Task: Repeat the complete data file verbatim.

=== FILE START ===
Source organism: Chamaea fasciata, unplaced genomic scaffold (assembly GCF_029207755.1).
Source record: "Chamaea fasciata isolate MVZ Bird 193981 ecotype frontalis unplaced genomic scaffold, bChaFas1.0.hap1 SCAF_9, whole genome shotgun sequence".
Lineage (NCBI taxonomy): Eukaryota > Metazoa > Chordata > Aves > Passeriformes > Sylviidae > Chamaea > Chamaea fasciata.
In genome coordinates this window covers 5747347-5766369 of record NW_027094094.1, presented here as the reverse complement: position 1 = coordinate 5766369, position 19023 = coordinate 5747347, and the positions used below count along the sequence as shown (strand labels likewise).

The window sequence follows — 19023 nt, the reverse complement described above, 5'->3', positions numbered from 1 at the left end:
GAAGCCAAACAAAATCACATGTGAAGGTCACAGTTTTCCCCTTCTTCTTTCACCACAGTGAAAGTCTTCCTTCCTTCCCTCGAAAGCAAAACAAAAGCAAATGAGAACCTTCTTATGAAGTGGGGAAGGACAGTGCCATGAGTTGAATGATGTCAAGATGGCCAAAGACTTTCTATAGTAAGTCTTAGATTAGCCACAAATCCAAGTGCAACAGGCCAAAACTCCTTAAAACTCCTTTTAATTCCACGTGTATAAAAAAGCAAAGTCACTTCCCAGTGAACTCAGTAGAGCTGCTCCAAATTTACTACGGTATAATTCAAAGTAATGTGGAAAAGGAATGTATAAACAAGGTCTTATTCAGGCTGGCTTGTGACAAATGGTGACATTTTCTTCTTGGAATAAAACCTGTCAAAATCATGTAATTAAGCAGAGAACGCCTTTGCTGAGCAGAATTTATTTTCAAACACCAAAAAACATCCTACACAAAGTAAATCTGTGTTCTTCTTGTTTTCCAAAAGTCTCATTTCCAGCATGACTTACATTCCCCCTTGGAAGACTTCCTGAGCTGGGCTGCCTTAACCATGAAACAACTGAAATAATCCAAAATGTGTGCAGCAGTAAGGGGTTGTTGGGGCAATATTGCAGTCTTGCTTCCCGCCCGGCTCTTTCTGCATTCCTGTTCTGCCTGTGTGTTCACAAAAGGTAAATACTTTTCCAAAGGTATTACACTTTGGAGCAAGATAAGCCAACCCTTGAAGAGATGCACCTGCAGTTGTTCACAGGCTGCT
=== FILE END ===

Source organism: Chamaea fasciata, unplaced genomic scaffold (assembly GCF_029207755.1).
Source record: "Chamaea fasciata isolate MVZ Bird 193981 ecotype frontalis unplaced genomic scaffold, bChaFas1.0.hap1 SCAF_9, whole genome shotgun sequence".
Lineage (NCBI taxonomy): Eukaryota > Metazoa > Chordata > Aves > Passeriformes > Sylviidae > Chamaea > Chamaea fasciata.
In genome coordinates this window covers 5747347-5766369 of record NW_027094094.1, presented here as the reverse complement: position 1 = coordinate 5766369, position 19023 = coordinate 5747347, and the positions used below count along the sequence as shown (strand labels likewise).

The window sequence follows — 19023 nt, the reverse complement described above, 5'->3', positions numbered from 1 at the left end:
GAAGCCAAACAAAATCACATGTGAAGGTCACAGTTTTCCCCTTCTTCTTTCACCACAGTGAAAGTCTTCCTTCCTTCCCTCGAAAGCAAAACAAAAGCAAATGAGAACCTTCTTATGAAGTGGGGAAGGACAGTGCCATGAGTTGAATGATGTCAAGATGGCCAAAGACTTTCTATAGTAAGTCTTAGATTAGCCACAAATCCAAGTGCAACAGGCCAAAACTCCTTAAAACTCCTTTTAATTCCACGTGTATAAAAAAGCAAAGTCACTTCCCAGTGAACTCAGTAGAGCTGCTCCAAATTTACTACGGTATAATTCAAAGTAATGTGGAAAAGGAATGTATAAACAAGGTCTTATTCAGGCTGGCTTGTGACAAATGGTGACATTTTCTTCTTGGAATAAAACCTGTCAAAATCATGTAATTAAGCAGAGAACGCCTTTGCTGAGCAGAATTTATTTTCAAACACCAAAAAACATCCTACACAAAGTAAATCTGTGTTCTTCTTGTTTTCCAAAAGTCTCATTTCCAGCATGACTTACATTCCCCCTTGGAAGACTTCCTGAGCTGGGCTGCCTTAACCATGAAACAACTGAAATAATCCAAAATGTGTGCAGCAGTAAGGGGTTGTTGGGGCAATATTGCAGTCTTGCTTCCCGCCCGGCTCTTTCTGCATTCCTGTTCTGCCTGTGTGTTCACAAAAGGTAAATACTTTTCCAAAGGTATTACACTTTGGAGCAAGATAAGCCAACCCTTGAAGAGATGCACCTGCAGTTGTTCACAGGCTGCT